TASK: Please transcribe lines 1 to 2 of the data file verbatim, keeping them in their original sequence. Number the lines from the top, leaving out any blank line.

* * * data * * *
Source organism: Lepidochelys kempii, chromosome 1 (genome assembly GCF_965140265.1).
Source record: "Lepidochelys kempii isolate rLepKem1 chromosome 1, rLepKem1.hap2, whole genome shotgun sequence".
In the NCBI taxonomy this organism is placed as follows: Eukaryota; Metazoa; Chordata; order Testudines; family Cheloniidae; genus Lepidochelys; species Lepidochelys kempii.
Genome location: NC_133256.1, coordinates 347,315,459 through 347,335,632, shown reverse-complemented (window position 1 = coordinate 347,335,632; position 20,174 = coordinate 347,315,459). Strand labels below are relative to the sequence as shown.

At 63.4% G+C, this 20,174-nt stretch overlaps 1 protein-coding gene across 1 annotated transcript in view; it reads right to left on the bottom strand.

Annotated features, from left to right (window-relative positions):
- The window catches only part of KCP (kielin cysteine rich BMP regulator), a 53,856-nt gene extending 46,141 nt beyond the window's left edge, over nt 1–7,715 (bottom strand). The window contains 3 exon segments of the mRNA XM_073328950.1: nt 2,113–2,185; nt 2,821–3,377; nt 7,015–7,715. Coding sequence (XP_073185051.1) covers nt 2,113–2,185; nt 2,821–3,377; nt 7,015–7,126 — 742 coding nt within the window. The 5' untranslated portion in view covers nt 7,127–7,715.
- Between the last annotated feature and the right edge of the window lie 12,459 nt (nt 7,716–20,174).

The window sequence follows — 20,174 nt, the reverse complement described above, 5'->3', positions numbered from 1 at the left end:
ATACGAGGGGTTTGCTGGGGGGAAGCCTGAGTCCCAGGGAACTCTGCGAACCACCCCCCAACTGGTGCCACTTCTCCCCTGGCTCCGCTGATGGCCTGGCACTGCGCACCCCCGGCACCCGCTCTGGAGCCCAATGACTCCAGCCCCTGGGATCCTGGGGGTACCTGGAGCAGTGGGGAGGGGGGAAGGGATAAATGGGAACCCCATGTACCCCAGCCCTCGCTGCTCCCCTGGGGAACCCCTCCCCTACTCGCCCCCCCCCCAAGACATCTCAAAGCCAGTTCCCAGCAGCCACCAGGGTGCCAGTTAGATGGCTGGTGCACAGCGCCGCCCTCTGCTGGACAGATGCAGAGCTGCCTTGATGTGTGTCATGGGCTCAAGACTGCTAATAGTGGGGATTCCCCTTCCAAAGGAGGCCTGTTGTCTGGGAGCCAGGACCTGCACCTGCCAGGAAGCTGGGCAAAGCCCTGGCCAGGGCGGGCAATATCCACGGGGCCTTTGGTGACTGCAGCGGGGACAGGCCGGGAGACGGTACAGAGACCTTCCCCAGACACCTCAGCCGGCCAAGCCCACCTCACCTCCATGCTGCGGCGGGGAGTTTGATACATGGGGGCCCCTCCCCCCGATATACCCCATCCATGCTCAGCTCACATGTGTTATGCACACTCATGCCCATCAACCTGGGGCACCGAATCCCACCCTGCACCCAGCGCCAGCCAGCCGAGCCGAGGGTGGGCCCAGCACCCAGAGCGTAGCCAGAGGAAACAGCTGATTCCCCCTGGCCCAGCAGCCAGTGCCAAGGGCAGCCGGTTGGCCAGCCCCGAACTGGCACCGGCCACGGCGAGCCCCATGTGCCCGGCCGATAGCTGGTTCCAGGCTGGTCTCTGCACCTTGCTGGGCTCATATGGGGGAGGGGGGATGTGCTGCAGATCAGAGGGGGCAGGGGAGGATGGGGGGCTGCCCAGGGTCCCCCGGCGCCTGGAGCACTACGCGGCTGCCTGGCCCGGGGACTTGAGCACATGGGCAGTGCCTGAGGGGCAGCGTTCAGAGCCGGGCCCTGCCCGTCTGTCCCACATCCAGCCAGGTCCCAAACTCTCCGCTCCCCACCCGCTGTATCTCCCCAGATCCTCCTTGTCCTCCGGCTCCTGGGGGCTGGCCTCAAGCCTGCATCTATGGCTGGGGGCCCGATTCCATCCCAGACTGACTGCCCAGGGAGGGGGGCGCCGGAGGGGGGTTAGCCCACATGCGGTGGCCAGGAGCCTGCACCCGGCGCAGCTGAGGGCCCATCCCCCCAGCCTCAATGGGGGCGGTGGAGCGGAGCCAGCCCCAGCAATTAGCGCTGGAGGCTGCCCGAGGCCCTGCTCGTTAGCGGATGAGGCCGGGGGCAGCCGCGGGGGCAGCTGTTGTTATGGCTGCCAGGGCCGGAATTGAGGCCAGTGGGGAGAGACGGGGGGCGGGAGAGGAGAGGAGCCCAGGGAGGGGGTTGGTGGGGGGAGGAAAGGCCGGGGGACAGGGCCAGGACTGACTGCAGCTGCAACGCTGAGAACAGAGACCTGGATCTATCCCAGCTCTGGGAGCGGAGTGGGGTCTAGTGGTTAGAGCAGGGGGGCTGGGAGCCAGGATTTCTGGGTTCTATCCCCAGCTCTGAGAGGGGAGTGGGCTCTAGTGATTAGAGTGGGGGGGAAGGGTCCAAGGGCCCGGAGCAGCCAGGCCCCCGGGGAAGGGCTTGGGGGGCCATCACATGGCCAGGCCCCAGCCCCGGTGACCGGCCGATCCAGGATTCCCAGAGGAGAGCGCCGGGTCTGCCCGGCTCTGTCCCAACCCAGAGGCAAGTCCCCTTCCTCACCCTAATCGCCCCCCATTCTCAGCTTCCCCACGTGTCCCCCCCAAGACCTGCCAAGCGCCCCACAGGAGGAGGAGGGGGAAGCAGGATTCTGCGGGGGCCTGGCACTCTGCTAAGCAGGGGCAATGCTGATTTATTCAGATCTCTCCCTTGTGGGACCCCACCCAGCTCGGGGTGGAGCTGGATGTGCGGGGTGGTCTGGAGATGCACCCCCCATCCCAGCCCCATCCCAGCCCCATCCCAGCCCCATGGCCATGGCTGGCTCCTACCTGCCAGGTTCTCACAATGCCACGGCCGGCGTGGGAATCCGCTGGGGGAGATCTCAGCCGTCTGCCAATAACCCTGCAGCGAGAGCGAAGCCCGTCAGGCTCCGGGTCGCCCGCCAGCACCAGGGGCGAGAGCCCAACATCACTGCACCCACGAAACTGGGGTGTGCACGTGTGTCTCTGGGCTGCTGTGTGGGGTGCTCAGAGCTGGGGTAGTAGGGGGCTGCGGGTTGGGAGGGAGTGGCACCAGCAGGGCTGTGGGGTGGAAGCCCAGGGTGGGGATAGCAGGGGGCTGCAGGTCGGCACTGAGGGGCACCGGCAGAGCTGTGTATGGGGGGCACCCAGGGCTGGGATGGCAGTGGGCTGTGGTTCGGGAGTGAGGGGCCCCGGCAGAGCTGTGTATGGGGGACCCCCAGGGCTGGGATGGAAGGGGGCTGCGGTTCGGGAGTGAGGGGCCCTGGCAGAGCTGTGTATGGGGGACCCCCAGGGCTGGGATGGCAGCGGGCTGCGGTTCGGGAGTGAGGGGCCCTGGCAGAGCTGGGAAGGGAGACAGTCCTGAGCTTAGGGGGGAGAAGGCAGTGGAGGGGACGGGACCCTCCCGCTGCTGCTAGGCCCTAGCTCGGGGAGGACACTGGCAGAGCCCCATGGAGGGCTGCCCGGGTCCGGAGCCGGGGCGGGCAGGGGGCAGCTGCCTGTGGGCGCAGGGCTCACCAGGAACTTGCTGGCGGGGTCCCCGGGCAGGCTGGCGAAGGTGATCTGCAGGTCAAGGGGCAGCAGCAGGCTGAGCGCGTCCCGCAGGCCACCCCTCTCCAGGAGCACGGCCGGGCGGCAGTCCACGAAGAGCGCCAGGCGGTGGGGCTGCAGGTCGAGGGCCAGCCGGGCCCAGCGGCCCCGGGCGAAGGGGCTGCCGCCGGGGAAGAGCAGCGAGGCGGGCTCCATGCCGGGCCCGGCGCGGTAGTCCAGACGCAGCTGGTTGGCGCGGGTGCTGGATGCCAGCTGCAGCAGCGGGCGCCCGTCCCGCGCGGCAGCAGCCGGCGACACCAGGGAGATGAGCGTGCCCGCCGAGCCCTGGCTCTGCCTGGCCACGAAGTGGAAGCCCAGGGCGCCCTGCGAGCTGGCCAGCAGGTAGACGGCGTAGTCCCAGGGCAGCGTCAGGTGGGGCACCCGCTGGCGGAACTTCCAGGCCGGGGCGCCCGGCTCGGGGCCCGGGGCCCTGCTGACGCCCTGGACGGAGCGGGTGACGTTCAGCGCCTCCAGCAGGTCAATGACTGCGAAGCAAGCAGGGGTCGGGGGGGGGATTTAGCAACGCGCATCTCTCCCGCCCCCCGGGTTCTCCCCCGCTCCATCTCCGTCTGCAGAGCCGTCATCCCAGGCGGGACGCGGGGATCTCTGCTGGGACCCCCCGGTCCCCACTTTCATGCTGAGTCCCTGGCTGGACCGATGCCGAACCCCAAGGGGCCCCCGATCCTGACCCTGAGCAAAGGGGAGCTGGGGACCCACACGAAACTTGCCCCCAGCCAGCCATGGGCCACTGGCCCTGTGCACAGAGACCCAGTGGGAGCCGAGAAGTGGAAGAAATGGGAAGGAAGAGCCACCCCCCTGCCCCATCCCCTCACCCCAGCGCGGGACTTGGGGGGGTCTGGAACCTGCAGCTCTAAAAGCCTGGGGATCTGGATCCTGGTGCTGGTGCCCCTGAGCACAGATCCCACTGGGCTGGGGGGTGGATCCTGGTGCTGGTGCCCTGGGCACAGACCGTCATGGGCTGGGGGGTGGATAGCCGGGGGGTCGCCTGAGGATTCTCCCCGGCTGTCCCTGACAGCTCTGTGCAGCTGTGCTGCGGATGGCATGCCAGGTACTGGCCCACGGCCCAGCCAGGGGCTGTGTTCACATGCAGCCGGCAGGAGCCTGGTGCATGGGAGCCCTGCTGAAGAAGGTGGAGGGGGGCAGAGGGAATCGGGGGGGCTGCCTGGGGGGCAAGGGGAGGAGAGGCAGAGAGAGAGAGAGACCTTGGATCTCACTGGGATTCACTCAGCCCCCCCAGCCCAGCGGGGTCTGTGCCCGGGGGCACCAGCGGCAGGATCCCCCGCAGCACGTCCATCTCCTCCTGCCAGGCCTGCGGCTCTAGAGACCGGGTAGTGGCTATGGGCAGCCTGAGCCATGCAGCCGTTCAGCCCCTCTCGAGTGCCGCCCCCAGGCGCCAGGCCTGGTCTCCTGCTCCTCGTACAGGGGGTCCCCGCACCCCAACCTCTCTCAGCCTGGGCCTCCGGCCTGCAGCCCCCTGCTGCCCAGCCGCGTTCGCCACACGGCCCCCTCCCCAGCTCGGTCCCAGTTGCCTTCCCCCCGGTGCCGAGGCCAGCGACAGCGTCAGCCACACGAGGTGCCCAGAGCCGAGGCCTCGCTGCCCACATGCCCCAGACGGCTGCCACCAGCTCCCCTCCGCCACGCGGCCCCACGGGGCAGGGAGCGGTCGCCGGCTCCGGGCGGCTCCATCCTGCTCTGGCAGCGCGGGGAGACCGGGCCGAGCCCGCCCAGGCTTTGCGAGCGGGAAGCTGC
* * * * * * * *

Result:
Source organism: Lepidochelys kempii, chromosome 1 (genome assembly GCF_965140265.1).
Source record: "Lepidochelys kempii isolate rLepKem1 chromosome 1, rLepKem1.hap2, whole genome shotgun sequence".